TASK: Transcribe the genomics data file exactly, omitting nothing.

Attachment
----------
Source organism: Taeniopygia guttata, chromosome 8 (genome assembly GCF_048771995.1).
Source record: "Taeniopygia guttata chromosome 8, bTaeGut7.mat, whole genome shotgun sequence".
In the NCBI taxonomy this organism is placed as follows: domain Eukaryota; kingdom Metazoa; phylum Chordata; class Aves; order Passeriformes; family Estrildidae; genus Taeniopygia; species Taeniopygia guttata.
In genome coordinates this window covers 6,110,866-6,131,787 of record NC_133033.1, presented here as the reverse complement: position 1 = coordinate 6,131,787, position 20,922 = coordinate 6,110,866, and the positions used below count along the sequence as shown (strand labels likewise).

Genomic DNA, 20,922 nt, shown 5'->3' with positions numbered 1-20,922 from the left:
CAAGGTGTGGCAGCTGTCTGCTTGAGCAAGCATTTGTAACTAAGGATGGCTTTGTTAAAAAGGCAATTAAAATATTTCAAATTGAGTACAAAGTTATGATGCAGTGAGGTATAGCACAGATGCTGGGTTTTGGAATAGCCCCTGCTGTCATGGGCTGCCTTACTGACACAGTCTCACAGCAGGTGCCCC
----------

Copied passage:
Source organism: Taeniopygia guttata, chromosome 8 (genome assembly GCF_048771995.1).
Source record: "Taeniopygia guttata chromosome 8, bTaeGut7.mat, whole genome shotgun sequence".
In the NCBI taxonomy this organism is placed as follows: domain Eukaryota; kingdom Metazoa; phylum Chordata; class Aves; order Passeriformes; family Estrildidae; genus Taeniopygia; species Taeniopygia guttata.
In genome coordinates this window covers 6,110,866-6,131,787 of record NC_133033.1, presented here as the reverse complement: position 1 = coordinate 6,131,787, position 20,922 = coordinate 6,110,866, and the positions used below count along the sequence as shown (strand labels likewise).

Genomic DNA, 20,922 nt, shown 5'->3' with positions numbered 1-20,922 from the left:
CAAGGTGTGGCAGCTGTCTGCTTGAGCAAGCATTTGTAACTAAGGATGGCTTTGTTAAAAAGGCAATTAAAATATTTCAAATTGAGTACAAAGTTATGATGCAGTGAGGTATAGCACAGATGCTGGGTTTTGGAATAGCCCCTGCTGTCATGGGCTGCCTTACTGACACAGTCTCACAGCAGGTGCCCC